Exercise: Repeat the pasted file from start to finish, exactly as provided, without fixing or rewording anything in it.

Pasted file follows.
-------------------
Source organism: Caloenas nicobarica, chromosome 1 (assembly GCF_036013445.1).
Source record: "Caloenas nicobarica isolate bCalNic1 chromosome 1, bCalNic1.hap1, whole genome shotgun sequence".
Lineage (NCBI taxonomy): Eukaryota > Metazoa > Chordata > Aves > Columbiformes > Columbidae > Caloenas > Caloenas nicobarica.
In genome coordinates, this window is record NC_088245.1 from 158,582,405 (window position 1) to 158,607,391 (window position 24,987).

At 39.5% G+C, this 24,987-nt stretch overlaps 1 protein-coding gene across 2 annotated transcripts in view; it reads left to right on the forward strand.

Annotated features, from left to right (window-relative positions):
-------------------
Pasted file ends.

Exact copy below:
Source organism: Caloenas nicobarica, chromosome 1 (assembly GCF_036013445.1).
Source record: "Caloenas nicobarica isolate bCalNic1 chromosome 1, bCalNic1.hap1, whole genome shotgun sequence".
Lineage (NCBI taxonomy): Eukaryota > Metazoa > Chordata > Aves > Columbiformes > Columbidae > Caloenas > Caloenas nicobarica.
In genome coordinates, this window is record NC_088245.1 from 158,582,405 (window position 1) to 158,607,391 (window position 24,987).

At 39.5% G+C, this 24,987-nt stretch overlaps 1 protein-coding gene across 2 annotated transcripts in view; it reads left to right on the forward strand.

Annotated features, from left to right (window-relative positions):